Texas Holocaust and Genocide Commission Awareness - Education - Inspiration

Conflicts with “Closure”

May
29

By THGC Admin

Closure is a safe word. We think of closure and we think of putting trauma and violence into a box, sealing it up tight, filing it away somewhere in the annals of history with a date and a location, sanitized and safe: Vukovar, 1991. Srebrenica, 1994. It's a political word too, used to show progress, a resolution of conflict, and that the dark days are behind us. Closure means peace - sometimes, forgiveness. For survivors of genocide, for the countries in which they live, closure is not as straightforward as its definition makes it seem. Those surviving in Bosnia and Herzegovina, in the former Yugoslavia, know that unfortunate truth very well. 

Upon the arrest of Ratko Mladic on May 27th, 2011, the former military commander was indicted on fifteen counts of such crimes as genocide, murder, and persecutions on political, racial, and religious grounds. Overall, response to the arrest was positive. News reports spoke of justice and reconciliation, of Serbia "proving their cooperation" to the International Criminal Tribunal for the former Yugoslavia (ICTY). In fact, Serbia also needed to arrest Mladic and turn him over to the ICTY as a condition of their joining the European Union

(photo courtesy of Wikimedia Commons)

Did this arrest bring closure to the families of the murdered that so many news outlets reported it would? President Boris Tadic of Serbia made a public statement on the occasion: "I think today we finished a difficult period in our recent history." Sixteen years after the massacre of an estimated 7500-8000 Bosnian Muslim men and boys in Srebrenica, it seemed that one more war criminal would finally be held accountable. But was it really over? Or perhaps, a better question: is it ever really over?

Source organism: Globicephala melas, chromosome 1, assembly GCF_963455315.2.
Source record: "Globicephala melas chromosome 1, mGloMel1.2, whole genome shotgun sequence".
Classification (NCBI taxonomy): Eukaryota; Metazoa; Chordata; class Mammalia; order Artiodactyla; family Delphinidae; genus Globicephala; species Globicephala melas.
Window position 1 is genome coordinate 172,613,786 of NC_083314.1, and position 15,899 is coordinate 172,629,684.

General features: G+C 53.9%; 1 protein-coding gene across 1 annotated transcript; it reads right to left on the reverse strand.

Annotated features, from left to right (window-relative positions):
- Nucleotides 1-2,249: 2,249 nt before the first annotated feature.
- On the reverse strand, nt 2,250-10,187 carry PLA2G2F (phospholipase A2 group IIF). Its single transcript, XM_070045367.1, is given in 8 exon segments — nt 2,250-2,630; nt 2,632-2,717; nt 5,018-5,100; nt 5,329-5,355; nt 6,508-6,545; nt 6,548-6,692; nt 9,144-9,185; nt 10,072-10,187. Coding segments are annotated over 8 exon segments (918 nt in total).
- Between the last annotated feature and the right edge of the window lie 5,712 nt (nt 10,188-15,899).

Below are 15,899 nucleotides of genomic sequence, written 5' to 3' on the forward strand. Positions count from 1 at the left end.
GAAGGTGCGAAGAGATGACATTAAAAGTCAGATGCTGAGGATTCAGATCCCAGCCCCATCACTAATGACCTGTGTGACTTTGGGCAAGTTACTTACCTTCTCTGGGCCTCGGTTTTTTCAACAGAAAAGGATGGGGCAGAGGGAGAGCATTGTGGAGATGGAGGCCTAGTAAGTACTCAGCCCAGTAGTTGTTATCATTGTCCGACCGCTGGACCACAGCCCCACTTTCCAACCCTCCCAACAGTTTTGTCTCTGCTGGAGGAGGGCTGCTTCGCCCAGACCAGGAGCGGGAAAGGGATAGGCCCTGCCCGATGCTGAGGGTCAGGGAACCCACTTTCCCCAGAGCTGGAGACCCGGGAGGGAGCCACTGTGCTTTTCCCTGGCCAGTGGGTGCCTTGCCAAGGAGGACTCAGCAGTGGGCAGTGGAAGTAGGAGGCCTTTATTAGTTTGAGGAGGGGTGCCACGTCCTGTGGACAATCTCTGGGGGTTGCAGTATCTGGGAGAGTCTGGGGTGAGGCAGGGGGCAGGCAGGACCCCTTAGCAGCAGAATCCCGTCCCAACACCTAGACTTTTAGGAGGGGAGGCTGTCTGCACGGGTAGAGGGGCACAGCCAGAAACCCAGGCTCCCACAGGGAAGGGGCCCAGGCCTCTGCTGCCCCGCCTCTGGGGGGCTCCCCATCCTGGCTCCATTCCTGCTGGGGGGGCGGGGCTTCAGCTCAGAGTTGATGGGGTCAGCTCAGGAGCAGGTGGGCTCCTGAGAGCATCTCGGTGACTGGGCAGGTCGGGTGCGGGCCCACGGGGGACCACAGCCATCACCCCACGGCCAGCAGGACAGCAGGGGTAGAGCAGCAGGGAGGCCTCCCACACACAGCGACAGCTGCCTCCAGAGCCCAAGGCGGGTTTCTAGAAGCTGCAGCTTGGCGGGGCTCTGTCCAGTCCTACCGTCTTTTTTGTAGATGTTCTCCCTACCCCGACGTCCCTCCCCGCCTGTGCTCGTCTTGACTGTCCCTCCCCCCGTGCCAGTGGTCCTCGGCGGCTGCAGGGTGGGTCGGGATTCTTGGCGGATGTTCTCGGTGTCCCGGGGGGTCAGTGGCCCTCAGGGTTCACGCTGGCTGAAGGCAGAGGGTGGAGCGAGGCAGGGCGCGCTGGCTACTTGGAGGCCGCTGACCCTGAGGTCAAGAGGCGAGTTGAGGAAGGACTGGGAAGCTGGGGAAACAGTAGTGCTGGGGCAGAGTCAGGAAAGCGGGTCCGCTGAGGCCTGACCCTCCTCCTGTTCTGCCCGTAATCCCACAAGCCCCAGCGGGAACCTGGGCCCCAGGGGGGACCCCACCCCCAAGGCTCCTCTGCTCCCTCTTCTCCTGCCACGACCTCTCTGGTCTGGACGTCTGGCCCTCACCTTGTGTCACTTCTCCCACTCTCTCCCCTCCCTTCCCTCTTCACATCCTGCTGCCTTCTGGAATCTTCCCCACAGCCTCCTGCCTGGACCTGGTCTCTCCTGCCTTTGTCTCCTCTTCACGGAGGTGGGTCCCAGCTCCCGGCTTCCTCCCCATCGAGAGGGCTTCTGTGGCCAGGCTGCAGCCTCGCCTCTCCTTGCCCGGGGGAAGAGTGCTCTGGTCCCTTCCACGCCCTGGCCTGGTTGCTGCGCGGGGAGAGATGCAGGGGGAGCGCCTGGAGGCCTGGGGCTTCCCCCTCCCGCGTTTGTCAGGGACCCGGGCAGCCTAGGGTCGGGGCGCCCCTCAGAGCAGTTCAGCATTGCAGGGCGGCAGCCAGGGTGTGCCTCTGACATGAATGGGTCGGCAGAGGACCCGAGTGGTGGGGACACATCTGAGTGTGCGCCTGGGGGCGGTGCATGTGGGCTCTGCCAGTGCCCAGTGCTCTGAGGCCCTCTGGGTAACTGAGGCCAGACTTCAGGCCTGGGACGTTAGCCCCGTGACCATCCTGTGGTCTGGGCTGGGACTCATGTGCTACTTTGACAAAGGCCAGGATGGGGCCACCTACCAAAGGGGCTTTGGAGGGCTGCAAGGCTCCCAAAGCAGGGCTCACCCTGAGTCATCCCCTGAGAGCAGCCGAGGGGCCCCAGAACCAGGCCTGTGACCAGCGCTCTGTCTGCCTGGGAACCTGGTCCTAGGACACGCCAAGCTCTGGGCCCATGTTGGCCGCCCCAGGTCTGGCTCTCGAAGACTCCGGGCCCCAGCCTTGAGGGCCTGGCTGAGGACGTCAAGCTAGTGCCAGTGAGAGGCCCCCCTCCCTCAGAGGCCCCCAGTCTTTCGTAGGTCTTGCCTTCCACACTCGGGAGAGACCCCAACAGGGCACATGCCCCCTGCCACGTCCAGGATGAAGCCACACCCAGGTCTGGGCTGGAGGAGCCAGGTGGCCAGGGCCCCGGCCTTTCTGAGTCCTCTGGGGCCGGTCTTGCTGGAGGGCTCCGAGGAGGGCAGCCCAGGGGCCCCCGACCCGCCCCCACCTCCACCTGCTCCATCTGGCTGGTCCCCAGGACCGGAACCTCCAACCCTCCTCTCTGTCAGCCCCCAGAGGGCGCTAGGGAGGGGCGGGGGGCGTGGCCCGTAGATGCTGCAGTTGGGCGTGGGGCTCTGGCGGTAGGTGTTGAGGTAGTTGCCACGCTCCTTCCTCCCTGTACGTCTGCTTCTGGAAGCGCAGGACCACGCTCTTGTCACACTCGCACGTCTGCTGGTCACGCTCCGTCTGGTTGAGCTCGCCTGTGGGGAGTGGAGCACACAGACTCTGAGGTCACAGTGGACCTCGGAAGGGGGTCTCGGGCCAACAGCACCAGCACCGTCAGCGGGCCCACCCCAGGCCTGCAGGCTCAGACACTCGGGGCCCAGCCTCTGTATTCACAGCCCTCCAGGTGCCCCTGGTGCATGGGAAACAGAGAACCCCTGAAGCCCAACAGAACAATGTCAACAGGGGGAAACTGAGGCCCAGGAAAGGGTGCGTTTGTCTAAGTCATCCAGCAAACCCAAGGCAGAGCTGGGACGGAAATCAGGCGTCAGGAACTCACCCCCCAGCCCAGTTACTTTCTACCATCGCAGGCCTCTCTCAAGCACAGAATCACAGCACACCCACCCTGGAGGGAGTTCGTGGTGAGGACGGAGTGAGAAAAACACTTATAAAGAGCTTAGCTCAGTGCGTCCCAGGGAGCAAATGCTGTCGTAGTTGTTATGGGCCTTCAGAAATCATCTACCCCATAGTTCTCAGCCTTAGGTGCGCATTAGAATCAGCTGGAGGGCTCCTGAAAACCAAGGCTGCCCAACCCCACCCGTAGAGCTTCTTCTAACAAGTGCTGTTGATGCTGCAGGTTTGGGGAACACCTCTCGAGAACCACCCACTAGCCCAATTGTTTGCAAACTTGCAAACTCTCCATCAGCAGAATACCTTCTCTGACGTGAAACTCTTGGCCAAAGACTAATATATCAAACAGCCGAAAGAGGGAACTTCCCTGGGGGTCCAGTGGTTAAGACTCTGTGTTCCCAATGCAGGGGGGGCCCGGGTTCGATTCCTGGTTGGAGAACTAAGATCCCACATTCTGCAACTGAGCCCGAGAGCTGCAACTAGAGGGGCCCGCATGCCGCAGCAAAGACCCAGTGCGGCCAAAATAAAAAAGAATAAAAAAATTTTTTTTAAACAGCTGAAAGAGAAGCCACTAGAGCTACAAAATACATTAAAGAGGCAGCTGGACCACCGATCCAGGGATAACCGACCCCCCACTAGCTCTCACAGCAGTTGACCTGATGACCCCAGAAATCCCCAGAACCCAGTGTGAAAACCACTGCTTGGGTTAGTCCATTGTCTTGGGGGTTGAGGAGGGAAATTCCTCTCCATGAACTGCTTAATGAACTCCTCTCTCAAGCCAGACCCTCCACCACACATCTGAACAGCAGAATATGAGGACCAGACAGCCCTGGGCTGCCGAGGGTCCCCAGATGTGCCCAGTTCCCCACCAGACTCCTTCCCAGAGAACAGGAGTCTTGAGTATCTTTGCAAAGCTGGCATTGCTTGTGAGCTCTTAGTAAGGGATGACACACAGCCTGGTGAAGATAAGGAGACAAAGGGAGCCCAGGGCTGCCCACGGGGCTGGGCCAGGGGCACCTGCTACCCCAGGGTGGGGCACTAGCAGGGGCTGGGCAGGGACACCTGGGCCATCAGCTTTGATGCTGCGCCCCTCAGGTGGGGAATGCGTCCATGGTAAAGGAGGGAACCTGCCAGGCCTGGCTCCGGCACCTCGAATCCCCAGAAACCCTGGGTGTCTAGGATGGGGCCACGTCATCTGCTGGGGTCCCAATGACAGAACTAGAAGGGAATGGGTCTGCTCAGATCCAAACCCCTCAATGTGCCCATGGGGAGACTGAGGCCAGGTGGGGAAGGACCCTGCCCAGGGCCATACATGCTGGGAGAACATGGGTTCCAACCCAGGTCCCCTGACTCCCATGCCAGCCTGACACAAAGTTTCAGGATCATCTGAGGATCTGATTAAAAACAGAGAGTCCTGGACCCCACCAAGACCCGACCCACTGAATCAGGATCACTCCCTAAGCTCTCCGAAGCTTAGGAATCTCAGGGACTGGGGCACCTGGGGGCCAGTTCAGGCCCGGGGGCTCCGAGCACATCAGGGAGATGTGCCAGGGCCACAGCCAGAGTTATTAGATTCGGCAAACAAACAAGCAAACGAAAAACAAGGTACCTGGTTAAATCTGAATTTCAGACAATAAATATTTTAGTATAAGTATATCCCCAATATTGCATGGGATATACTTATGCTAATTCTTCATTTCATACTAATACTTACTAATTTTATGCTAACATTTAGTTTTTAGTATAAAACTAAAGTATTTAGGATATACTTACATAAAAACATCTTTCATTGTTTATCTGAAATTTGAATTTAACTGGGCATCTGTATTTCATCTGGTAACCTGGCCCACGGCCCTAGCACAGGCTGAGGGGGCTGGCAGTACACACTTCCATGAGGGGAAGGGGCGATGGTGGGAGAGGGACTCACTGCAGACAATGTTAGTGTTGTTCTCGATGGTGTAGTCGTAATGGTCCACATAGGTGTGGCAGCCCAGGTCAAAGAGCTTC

Two of the resources in our forthcoming Online Digital Library, the film Belvedere and the book The Graves: Srebrenica and Vukovar, take on this question. Both answer with a resounding "no."In Belvedere, we see the post-war life of one family: a man confined to a wheelchair, who lost both of his legs; a woman searching for answers about her father, father-in-law, husband, and son; a young man trying to find a new reality. There is no closure for them. We hear the stories of more survivors in The Graves. This combination of journalism and photography documents the overwhelming task of exhuming the mass graves from the massacres at Srebrenica and Vukovar, and trying to identify thousands of victims. A few families found answers - most are still waiting. 

(photo courtesy of Wikimedia Commons)

It's important to recognize anniversaries like Mladic's arrest - when we inch closer to justice - and just as important to recognize that any proclamations that such events bring "closure" threatens to make invisible the continued struggle of genocide survivors. 

Tags: thgc genocide texas holocaust and genocide commission bosnia vukovar srebrenica icty online digital library bosnian genocide

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